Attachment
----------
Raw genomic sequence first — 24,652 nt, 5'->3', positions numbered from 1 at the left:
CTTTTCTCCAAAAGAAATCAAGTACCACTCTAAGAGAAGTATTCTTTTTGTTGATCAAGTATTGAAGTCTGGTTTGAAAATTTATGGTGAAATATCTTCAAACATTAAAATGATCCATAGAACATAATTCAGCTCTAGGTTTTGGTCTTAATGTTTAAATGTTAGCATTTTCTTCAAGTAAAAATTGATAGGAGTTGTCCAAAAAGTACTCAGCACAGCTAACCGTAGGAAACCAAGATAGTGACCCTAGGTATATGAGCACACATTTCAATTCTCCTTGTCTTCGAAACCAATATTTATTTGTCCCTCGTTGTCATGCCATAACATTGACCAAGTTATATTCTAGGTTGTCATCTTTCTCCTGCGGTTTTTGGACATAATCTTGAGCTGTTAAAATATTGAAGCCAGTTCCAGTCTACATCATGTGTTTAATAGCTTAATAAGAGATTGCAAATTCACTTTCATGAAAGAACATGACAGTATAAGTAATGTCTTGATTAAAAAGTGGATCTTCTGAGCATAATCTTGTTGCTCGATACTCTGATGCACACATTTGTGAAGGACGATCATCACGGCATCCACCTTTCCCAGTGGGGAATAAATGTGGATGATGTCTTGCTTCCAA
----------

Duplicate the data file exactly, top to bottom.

Raw genomic sequence first — 24,652 nt, 5'->3', positions numbered from 1 at the left:
CTTTTCTCCAAAAGAAATCAAGTACCACTCTAAGAGAAGTATTCTTTTTGTTGATCAAGTATTGAAGTCTGGTTTGAAAATTTATGGTGAAATATCTTCAAACATTAAAATGATCCATAGAACATAATTCAGCTCTAGGTTTTGGTCTTAATGTTTAAATGTTAGCATTTTCTTCAAGTAAAAATTGATAGGAGTTGTCCAAAAAGTACTCAGCACAGCTAACCGTAGGAAACCAAGATAGTGACCCTAGGTATATGAGCACACATTTCAATTCTCCTTGTCTTCGAAACCAATATTTATTTGTCCCTCGTTGTCATGCCATAACATTGACCAAGTTATATTCTAGGTTGTCATCTTTCTCCTGCGGTTTTTGGACATAATCTTGAGCTGTTAAAATATTGAAGCCAGTTCCAGTCTACATCATGTGTTTAATAGCTTAATAAGAGATTGCAAATTCACTTTCATGAAAGAACATGACAGTATAAGTAATGTCTTGATTAAAAAGTGGATCTTCTGAGCATAATCTTGTTGCTCGATACTCTGATGCACACATTTGTGAAGGACGATCATCACGGCATCCACCTTTCCCAGTGGGGAATAAATGTGGATGATGTCTTGCTTCCAA